David Essig’s ‘folkie fans’ still remember

Multi-talented musician David Essig has two distinctly different fan groupings — hippies turned folkies and young guitar aficionados.

Multi-talented musician David Essig has two distinctly different fan groupings — hippies turned folkies and young guitar aficionados.

Multi-talented musician David Essig has two distinctly different fan groupings — hippies turned folkies and young guitar aficionados.

Multi-talented musician David Essig has two distinctly different fan groupings — hippies turned folkies and young guitar aficionados.

The folk fans are a given. Essig, a Vietnam war protester who left the Washington, D.C., area in 1971 to eventually settle on Protection Island off the coast of Nanaimo, B.C., still carries a lot of leftie appeal.

The acclaimed singer/songwriter not only plays the mandolin, he writes original songs in the traditional vein of Stan Rogers or Gordon Lightfoot.

“My folkie fans, have been around since the ’60s and ’70s. They remember the old days and know I like to tell stories,” said Essig, who’s written ballads about the plight of older women, natives dropped off by police outside city limits and sexual exploitation.

Despite this subject matter, Essig, who performs Saturday afternoon, Aug. 13, at the Central Music Festival north of Red Deer, doesn’t consider himself a political songwriter.

“I just keep my ears open to what’s happening around me.”

The 18-to-25-year-old male guitar fans are a little harder to figure — until you realize that, as well as creating such popular tunes as Albert’s Cove and Paint Me a Picture, Essig is also considered one of Canada’s finest blues and slide guitar players.

In fact, he wrote a complicated instrumental ditty, Berkeley Springs, which has become a canon for guitar enthusiasts who like to showcase their virtuosity on YouTube.

Essig clearly gets a kick out of hearing widely differing versions of his composition. “All of these people are playing the song — including some Japanese kids on their bed in Tokyo. . . . You hear some really good players, and some who are trying to figure it out, but (post their video) anyway,” he added, with a chuckle.

“Over time, the song has given me a kind of notoriety.”

The guitar boys may come to Essig’s concerts for the playing, “but I hope they stay for the songs,” said the 65-year-old, who has two more unlikely claims to fame.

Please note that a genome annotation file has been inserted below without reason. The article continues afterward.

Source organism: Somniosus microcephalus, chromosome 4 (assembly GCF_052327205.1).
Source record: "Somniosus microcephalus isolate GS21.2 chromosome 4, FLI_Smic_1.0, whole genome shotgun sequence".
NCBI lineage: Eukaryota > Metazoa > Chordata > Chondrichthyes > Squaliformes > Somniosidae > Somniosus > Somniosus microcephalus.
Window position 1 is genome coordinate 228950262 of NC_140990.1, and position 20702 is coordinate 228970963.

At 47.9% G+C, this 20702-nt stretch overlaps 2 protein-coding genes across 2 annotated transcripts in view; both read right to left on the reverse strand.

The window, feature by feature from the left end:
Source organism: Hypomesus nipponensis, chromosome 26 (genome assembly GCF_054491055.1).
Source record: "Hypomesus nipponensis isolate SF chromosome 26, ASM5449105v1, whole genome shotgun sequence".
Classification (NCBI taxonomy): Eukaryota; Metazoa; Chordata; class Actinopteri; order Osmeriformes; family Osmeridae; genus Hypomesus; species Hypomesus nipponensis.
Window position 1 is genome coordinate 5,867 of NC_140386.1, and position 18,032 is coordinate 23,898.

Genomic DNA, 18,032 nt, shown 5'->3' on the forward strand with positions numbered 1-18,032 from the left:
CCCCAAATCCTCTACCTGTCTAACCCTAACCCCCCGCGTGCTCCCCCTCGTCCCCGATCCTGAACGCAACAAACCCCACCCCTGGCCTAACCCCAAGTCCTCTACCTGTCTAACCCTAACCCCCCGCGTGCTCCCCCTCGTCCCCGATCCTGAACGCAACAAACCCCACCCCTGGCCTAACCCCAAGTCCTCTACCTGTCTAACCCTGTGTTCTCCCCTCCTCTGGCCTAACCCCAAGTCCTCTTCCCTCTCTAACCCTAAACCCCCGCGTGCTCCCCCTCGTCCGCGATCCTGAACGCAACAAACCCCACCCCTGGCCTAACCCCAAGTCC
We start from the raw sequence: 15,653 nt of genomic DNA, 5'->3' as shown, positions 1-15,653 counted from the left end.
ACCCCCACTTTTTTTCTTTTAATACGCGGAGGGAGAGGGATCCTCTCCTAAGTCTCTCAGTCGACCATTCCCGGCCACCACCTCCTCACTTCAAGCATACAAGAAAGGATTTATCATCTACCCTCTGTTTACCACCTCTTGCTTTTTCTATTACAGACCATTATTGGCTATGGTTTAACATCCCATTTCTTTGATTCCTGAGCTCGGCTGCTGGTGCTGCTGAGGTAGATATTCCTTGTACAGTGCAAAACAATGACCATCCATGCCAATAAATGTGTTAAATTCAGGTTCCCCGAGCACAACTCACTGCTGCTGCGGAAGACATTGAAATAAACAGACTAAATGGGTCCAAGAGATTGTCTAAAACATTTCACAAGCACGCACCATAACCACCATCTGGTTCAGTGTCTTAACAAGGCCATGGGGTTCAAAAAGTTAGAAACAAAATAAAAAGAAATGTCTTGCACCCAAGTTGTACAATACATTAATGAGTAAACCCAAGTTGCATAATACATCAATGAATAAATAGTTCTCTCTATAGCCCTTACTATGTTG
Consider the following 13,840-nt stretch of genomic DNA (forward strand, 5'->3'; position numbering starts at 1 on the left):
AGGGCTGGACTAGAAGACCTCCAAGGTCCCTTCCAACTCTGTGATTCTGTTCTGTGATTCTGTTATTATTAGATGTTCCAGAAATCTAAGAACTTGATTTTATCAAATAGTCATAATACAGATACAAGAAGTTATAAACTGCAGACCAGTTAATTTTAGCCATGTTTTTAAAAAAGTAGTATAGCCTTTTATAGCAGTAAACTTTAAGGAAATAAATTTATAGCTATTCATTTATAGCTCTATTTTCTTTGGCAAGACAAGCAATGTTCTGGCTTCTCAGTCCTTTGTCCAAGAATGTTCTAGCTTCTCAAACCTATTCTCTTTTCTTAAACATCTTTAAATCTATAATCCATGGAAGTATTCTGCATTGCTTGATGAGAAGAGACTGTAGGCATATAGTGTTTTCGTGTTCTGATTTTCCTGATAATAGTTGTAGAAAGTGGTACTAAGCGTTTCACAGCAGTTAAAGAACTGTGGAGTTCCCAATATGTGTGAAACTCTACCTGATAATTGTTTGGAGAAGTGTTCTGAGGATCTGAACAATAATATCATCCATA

He plays a Korean 12-string zither called the kayagum. And he has an improbably large folk following in Italy, where he has toured more than 15 times.

Essig is also a well-regarded music producer, who has worked with Fred Eaglesmith, Duck Donald, the Dixie Flyers, Jackie Washington and other artists.

But when he comes to the Central Music Festival, Essig will just be bringing his guitar and collection of original tunes that goes back four decades.

Essig’s latest CD is called Rolling Fork to Gallows Point. It’s not so much a re-recording of his popular Whose Muddy Shoes album but a re-imagining of it.

“The playing is a lot hotter on it,” said Essig, who lined up some great supporting players for the CD, including Chris Whitely on the blues harp, and Tobin Frank from Spirit of the West on bass.

He added the album was recorded “live off the floor and has a spontaneous live sound.”

The title of the CD was derived from two place names — Rolling Fork is the Mississippi hometown of Muddy Waters, one of the founders of the Delta Blues, while Gallows Point is the most prominent landmark on Protection Island, where Essig and his wife have made their home.

Gallows Point is actually the site of the first public hanging in British Columbia, which happened during the time Spain and Britain were duking it out over who would own Vancouver Island, said Essig.

“There was a huge British fleet here and there was some kind of mutiny on a ship.”

He later admitted, with a laugh, that the historic story involving a mutiny, war and hanging has all the markings of a future David Essig ballad.

Weekend passes for the Central Music Festival are $78 ($49 for teens/seniors, or $185 for families). Single day passes are available at the gate only. Tickets for all ages are $20 Friday, $55 Saturday and $30 Sunday. For more information, go to www.centralmusicfest.com.


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